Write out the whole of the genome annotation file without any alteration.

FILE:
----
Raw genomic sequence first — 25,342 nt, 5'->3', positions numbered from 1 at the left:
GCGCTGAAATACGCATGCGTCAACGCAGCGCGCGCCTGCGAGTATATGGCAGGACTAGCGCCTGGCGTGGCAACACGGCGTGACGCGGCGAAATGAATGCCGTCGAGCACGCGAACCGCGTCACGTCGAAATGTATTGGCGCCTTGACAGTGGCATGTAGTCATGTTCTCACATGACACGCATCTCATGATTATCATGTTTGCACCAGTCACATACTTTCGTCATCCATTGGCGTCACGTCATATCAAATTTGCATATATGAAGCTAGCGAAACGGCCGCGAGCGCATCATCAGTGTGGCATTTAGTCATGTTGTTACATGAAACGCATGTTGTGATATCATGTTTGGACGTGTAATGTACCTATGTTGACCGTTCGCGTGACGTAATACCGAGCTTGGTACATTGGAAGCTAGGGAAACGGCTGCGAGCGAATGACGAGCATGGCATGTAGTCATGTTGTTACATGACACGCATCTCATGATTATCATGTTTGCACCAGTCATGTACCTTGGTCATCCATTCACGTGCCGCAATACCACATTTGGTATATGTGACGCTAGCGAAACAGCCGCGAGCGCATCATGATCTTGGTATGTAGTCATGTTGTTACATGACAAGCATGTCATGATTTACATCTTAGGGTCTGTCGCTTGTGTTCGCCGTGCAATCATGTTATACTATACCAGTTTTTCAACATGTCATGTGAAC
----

Raw genomic sequence first — 25,342 nt, 5'->3', positions numbered from 1 at the left:
GCGCTGAAATACGCATGCGTCAACGCAGCGCGCGCCTGCGAGTATATGGCAGGACTAGCGCCTGGCGTGGCAACACGGCGTGACGCGGCGAAATGAATGCCGTCGAGCACGCGAACCGCGTCACGTCGAAATGTATTGGCGCCTTGACAGTGGCATGTAGTCATGTTCTCACATGACACGCATCTCATGATTATCATGTTTGCACCAGTCACATACTTTCGTCATCCATTGGCGTCACGTCATATCAAATTTGCATATATGAAGCTAGCGAAACGGCCGCGAGCGCATCATCAGTGTGGCATTTAGTCATGTTGTTACATGAAACGCATGTTGTGATATCATGTTTGGACGTGTAATGTACCTATGTTGACCGTTCGCGTGACGTAATACCGAGCTTGGTACATTGGAAGCTAGGGAAACGGCTGCGAGCGAATGACGAGCATGGCATGTAGTCATGTTGTTACATGACACGCATCTCATGATTATCATGTTTGCACCAGTCATGTACCTTGGTCATCCATTCACGTGCCGCAATACCACATTTGGTATATGTGACGCTAGCGAAACAGCCGCGAGCGCATCATGATCTTGGTATGTAGTCATGTTGTTACATGACAAGCATGTCATGATTTACATCTTAGGGTCTGTCGCTTGTGTTCGCCGTGCAATCATGTTATACTATACCAGTTTTTCAACATGTCATGTGAAC